Start the car with the good battery and let it run. Its battery is now charging the dead battery. After five minutes, try to start the car with the dead battery. If it doesn’t start, give it five more minutes. When it starts, leave both cars running. Remove the clips in the opposite order that you put them on.

The ending wraps up the how-to essay.
Shut off the car with the good battery and drive the other one for 20 minutes so its alternator can fully charge the battery. Then you might have a mechanic see if you need a new battery.

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Writing Guidelines

Prewriting ■ Selecting a Topic and Gathering Details

Think of things you know how to do well—or things you would like to learn how to do. Select a topic that you can cover in an essay. Then list all the tools, equipment, or supplies that you need. Make a separate list of the steps to take. Conduct research to fill in any gaps.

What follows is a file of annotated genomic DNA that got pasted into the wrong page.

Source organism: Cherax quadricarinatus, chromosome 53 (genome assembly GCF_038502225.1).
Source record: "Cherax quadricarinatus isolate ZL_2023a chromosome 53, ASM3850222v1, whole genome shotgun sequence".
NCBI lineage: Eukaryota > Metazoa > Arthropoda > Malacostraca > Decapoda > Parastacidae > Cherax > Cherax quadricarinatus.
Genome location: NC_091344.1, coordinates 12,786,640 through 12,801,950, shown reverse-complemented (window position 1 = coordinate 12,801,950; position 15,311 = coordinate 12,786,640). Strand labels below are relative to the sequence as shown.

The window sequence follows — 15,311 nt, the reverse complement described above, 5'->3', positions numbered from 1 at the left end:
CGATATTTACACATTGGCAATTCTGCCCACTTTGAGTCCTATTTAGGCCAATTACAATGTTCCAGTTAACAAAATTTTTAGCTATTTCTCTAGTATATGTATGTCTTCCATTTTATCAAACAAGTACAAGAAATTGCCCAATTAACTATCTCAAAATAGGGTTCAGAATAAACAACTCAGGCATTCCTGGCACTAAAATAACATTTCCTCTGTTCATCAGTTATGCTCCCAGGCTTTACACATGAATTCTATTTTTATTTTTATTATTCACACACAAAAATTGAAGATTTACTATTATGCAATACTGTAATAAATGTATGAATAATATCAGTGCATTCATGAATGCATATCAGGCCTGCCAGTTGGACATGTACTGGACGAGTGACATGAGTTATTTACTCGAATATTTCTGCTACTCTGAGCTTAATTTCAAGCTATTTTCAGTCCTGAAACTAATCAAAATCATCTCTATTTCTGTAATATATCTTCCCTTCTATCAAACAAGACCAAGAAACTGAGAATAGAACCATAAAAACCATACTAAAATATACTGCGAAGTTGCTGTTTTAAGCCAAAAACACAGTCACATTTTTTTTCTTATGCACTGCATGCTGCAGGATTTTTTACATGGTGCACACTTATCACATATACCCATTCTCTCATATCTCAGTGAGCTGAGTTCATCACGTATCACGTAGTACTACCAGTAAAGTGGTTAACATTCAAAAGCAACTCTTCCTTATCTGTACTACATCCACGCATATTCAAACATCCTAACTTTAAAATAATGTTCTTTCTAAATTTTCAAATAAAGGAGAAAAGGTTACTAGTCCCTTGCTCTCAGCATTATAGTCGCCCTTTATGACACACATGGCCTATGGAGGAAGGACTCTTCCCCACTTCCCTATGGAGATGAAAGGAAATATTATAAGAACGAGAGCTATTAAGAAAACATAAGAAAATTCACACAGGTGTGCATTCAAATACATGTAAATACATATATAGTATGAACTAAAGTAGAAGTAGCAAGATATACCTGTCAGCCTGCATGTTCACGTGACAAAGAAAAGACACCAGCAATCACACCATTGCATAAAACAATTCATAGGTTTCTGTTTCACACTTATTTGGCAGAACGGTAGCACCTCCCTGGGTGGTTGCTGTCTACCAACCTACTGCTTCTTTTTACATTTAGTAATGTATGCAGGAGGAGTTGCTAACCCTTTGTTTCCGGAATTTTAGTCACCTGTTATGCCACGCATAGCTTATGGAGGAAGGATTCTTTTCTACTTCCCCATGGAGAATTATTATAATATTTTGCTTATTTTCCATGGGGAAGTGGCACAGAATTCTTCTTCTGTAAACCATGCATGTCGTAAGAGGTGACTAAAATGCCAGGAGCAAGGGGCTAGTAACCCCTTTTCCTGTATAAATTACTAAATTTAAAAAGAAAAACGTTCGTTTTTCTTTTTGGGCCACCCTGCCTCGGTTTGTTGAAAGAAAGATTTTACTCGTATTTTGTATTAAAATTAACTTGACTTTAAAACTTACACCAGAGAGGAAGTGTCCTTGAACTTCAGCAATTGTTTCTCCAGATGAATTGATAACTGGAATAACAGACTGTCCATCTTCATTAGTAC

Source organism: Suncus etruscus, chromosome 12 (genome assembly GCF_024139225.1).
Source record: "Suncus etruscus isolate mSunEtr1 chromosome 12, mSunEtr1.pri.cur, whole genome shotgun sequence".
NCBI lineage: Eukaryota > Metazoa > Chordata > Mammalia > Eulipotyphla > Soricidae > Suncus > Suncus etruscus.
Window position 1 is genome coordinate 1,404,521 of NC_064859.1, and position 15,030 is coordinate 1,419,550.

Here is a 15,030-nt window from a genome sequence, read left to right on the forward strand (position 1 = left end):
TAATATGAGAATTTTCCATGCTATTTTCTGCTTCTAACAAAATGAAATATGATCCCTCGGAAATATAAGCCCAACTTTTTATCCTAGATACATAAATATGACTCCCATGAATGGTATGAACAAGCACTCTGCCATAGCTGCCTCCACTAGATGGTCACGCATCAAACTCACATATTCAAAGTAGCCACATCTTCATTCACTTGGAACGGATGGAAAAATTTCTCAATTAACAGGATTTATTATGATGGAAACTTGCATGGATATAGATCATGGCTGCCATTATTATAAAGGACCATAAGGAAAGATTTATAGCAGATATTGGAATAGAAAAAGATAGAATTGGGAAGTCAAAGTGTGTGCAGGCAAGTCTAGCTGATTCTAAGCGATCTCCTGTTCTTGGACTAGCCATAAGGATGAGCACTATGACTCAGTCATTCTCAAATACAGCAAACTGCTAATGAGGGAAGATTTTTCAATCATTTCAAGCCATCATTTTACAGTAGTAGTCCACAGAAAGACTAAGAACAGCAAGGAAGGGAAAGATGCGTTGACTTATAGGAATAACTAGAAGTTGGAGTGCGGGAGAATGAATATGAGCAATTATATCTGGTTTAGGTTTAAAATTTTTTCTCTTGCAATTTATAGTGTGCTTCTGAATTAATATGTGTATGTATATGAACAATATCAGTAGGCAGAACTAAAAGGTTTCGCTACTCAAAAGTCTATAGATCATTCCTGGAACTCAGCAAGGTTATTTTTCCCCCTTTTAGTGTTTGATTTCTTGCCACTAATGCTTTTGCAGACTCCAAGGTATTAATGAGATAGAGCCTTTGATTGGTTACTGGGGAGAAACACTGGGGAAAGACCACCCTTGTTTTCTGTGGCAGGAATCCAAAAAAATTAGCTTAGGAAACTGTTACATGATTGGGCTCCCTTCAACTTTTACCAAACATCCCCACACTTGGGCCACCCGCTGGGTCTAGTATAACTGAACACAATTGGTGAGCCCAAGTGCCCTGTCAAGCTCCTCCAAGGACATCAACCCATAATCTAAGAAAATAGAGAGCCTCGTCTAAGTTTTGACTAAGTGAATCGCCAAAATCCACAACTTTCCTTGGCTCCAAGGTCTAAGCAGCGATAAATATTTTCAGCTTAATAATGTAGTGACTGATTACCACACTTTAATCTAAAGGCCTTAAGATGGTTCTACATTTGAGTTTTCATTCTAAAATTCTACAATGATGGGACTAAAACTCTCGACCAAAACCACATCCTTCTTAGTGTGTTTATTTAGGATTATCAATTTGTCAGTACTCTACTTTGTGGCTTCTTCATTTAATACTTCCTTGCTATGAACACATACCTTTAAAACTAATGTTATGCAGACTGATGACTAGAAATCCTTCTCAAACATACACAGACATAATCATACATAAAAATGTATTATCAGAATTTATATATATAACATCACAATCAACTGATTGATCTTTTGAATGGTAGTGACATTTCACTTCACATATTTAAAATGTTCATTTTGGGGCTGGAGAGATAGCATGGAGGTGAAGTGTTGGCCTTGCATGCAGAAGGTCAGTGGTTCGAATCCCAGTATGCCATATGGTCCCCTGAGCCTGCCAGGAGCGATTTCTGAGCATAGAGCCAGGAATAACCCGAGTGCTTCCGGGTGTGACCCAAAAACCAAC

Focusing Your Essay

Write a thesis statement that names your topic and encourages your reader to try the process:

Focus Statement

Writing ■ Connecting Your Ideas

As you write your first draft, imagine explaining the equipment and the steps of the process to a friend. Think of what the person knows and needs to know. Use command sentences and sound encouraging.

Revising ■ Improving Your How-To Essay

Use this checklist to revise your essay.

_____ Do I explain an interesting process and include the correct steps in the correct order?

_____ Does my beginning introduce the topic and state my thesis?

_____ Do the steps in the middle appear in time order?

_____ Do I use command sentences and define important terms?

_____ Does my ending effectively wrap up my writing?

Editing ■ and Proofreading ■ Checking Conventions

Use this checklist to polish your essay.

_____ Have I checked end punctuation and commas?

_____ Have I correctly capitalized first words and proper nouns?

_____ Have I checked spelling and easily confused words?

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Comparison-Contrast Essay

In this comparison-contrast essay, student writer Joan Becker writes a point-by-point comparison of butterflies and moths.

Figuring Out Flutterers

The beginning introduces the topic and states the thesis (underlined).